(Family Features) Whether you rarely get sick or have multiple conditions that require frequent doctor visits, having a reliable and knowledgeable health care provider is an important step in protecting your health.
A health care provider helps you stay healthy by recommending preventive services like screenings and vaccinations. He or she can deal with many issues directly and refer you to a specialist for more help with specific issues, if needed.
A number of reasons may require finding a new doctor, such as a move to a new community, changes to your insurance, the retirement of your old doctor, or the need for a specialist, for example.
Finding a healthcare provider requires careful research and consideration. These suggestions from the Centers for Medicare & Medicaid Services (CMS) can help you be more efficient and thorough when looking for a doctor that’s right for you.
Ask for recommendations
Talk to friends, family, neighbors and co-workers to find out if they have a supplier they like. Approval from someone you know can give you greater confidence that you will have a similar positive experience. If you are looking for a new provider due to relocation or retirement, you can ask your current doctor for a referral. If you need to make a change with your primary care doctor but are seeing specialists or other healthcare professionals you like and trust, you can also ask them for referrals.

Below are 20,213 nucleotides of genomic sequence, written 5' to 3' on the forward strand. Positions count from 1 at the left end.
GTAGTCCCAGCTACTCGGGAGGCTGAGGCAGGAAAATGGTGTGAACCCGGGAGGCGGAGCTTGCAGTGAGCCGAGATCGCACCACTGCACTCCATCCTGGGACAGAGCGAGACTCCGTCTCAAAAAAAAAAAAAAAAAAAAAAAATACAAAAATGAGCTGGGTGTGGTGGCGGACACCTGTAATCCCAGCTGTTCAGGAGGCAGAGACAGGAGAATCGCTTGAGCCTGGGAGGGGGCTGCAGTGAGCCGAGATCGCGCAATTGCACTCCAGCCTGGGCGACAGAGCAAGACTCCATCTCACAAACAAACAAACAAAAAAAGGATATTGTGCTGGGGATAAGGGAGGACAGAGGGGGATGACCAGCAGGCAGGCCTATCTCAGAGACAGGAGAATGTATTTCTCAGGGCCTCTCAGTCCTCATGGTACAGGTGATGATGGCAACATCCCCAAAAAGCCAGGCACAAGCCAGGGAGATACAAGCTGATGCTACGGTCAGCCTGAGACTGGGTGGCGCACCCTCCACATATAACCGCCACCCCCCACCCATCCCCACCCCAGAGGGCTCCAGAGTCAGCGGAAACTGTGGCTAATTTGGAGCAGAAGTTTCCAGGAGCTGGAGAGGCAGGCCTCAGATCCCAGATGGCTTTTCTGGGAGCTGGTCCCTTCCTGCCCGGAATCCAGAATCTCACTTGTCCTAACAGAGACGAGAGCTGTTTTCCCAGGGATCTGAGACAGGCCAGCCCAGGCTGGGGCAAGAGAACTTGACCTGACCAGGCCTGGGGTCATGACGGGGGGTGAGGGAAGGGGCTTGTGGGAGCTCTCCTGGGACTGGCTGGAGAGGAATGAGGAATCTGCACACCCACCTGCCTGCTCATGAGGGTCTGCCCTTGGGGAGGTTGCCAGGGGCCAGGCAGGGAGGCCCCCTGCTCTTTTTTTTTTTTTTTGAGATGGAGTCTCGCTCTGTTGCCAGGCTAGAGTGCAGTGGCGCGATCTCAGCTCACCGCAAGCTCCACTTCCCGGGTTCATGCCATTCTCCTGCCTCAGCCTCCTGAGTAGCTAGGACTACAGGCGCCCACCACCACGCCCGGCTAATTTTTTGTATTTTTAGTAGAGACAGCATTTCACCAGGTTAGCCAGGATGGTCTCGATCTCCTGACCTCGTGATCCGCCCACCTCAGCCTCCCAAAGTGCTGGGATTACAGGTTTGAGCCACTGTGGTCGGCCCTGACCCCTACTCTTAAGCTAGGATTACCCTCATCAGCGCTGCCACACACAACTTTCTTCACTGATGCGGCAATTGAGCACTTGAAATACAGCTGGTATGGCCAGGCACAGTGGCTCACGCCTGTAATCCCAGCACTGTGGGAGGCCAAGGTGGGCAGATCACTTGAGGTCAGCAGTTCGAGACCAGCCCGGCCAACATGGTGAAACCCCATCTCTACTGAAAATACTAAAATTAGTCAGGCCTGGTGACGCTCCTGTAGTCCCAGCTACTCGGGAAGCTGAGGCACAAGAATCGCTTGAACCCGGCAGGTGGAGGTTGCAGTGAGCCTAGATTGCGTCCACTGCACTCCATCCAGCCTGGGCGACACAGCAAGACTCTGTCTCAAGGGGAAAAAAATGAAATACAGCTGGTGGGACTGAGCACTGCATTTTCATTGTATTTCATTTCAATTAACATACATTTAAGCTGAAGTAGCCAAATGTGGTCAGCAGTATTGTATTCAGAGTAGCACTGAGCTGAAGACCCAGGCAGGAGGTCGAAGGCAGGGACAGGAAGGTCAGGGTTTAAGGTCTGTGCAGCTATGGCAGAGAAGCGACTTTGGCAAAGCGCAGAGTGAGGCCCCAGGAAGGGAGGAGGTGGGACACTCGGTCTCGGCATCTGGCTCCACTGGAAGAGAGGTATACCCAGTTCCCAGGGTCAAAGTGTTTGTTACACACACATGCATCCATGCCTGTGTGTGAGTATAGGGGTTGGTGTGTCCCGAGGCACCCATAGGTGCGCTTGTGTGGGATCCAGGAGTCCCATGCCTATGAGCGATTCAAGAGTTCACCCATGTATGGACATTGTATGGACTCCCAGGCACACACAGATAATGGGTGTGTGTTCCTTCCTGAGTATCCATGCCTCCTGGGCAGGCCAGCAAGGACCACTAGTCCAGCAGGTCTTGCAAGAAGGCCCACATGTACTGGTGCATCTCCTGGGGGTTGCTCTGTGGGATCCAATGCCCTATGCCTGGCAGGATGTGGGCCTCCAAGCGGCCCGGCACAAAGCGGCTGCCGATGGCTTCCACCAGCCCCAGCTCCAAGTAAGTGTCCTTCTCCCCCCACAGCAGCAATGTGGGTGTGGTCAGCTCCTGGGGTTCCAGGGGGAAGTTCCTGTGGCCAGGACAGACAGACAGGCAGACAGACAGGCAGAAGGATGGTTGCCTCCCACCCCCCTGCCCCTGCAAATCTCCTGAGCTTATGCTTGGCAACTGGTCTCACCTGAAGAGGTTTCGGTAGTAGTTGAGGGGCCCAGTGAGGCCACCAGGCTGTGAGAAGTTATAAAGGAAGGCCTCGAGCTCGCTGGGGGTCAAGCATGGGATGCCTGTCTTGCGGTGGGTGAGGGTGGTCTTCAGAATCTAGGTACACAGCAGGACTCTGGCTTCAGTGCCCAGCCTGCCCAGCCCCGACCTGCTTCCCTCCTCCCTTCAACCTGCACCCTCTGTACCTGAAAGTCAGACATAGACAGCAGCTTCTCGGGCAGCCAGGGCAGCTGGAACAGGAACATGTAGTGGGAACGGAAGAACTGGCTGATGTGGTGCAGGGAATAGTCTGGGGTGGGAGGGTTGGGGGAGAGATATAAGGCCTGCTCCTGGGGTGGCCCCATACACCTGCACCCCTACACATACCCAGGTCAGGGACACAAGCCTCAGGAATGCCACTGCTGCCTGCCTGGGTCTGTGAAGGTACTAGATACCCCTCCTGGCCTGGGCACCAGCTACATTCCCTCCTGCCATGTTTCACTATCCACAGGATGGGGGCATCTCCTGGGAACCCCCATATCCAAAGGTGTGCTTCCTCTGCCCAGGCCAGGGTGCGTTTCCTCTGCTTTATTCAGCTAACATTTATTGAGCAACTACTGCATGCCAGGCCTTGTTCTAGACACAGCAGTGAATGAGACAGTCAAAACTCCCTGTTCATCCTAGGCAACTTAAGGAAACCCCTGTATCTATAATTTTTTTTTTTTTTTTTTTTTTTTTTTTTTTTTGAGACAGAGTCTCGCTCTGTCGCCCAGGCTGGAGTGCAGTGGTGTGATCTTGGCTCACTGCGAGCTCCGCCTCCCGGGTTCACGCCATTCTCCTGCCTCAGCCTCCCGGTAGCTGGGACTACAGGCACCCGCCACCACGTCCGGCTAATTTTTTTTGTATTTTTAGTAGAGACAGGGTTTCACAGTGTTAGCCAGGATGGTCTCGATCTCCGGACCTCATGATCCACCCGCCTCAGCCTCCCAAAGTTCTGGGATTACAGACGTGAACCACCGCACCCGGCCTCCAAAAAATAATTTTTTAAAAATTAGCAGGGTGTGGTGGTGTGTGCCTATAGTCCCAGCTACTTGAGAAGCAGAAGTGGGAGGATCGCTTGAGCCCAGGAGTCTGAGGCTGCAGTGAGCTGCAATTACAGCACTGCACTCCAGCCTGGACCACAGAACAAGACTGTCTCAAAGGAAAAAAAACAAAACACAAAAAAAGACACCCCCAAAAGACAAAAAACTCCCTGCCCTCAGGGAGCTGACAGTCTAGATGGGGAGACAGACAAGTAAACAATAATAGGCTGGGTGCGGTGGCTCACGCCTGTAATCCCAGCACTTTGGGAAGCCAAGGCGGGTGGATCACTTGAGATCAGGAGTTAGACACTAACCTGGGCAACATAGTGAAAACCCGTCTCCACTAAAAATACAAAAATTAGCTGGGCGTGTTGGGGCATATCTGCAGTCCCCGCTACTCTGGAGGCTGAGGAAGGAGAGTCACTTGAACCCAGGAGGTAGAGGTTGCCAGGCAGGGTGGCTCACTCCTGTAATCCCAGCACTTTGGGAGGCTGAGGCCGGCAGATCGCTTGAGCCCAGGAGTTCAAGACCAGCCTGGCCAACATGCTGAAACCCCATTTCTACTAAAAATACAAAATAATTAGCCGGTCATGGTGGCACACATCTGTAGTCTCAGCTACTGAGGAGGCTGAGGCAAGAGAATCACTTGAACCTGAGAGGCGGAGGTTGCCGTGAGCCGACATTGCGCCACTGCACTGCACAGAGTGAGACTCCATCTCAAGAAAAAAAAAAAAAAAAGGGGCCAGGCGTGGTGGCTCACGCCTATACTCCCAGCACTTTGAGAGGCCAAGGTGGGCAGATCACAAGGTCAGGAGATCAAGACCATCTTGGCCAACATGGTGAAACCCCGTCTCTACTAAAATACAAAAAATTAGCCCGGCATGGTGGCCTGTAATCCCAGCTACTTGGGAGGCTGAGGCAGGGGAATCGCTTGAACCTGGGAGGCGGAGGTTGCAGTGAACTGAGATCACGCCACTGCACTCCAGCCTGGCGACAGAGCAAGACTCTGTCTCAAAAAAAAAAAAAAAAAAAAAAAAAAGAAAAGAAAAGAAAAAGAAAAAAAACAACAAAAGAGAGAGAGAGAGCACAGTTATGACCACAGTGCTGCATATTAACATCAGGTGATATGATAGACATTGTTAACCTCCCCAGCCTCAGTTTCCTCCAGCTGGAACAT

Check with your insurance company
If you have health insurance, you may need to choose from a list of doctors in your plan’s network. Some insurance plans may allow you to choose a doctor outside of your network if you pay more of the cost.
To find a doctor who takes your insurance, call your insurance company and ask for a list of in-network doctors near you, or use the insurance company’s website to find a doctor. It’s also a good idea to call the doctor’s office and ask for confirmation that they are taking your plan. You should have your insurance, Medicare, or Medicaid card handy in case the office needs your plan details.
Limit your options
In addition to checking insurance coverage, you can gather information that will help you narrow down your options. Some of the providers you consider may not be viable options for simple reasons, like their practice isn’t currently taking new patients or they don’t have office hours to match your schedule. You can also consider issues such as hospital affiliations and whether other providers can help you if you need emergency care and your doctor is unavailable.
take a deeper look
Online research can tell you a lot about potential doctors, biographical information, and references to past patient reviews.
When looking for a new supplier, another important area to consider is financial relationships. One resource patients can consider is Open Payments, a national disclosure program within CMS that provides visibility into financial relationships between drug and medical device companies and physicians, and teaching hospitals. The government is requiring pharmaceutical companies, device makers and group purchasing organizations to report the funds they give to healthcare providers in the form of meals, entertainment, travel, gifts, consulting fees, research payments, etc., promoting transparency and helping to uncover potential conflicts of interest.